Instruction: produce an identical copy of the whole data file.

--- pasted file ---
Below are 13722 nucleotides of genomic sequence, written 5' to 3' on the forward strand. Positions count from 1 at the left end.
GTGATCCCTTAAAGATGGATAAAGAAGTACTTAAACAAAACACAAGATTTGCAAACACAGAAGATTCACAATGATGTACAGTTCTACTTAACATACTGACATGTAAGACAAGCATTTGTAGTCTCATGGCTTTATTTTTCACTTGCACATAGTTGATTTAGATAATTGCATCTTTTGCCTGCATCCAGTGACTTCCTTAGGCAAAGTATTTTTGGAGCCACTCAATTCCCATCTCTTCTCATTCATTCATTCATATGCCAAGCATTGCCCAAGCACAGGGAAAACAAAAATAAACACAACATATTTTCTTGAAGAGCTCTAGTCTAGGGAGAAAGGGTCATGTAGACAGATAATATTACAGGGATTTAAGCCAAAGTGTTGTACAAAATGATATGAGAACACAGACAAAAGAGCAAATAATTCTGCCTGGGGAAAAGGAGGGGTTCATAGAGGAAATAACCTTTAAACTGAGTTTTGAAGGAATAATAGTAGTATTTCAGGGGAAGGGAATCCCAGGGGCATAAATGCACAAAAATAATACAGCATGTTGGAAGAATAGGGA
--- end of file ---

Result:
Below are 13722 nucleotides of genomic sequence, written 5' to 3' on the forward strand. Positions count from 1 at the left end.
GTGATCCCTTAAAGATGGATAAAGAAGTACTTAAACAAAACACAAGATTTGCAAACACAGAAGATTCACAATGATGTACAGTTCTACTTAACATACTGACATGTAAGACAAGCATTTGTAGTCTCATGGCTTTATTTTTCACTTGCACATAGTTGATTTAGATAATTGCATCTTTTGCCTGCATCCAGTGACTTCCTTAGGCAAAGTATTTTTGGAGCCACTCAATTCCCATCTCTTCTCATTCATTCATTCATATGCCAAGCATTGCCCAAGCACAGGGAAAACAAAAATAAACACAACATATTTTCTTGAAGAGCTCTAGTCTAGGGAGAAAGGGTCATGTAGACAGATAATATTACAGGGATTTAAGCCAAAGTGTTGTACAAAATGATATGAGAACACAGACAAAAGAGCAAATAATTCTGCCTGGGGAAAAGGAGGGGTTCATAGAGGAAATAACCTTTAAACTGAGTTTTGAAGGAATAATAGTAGTATTTCAGGGGAAGGGAATCCCAGGGGCATAAATGCACAAAAATAATACAGCATGTTGGAAGAATAGGGA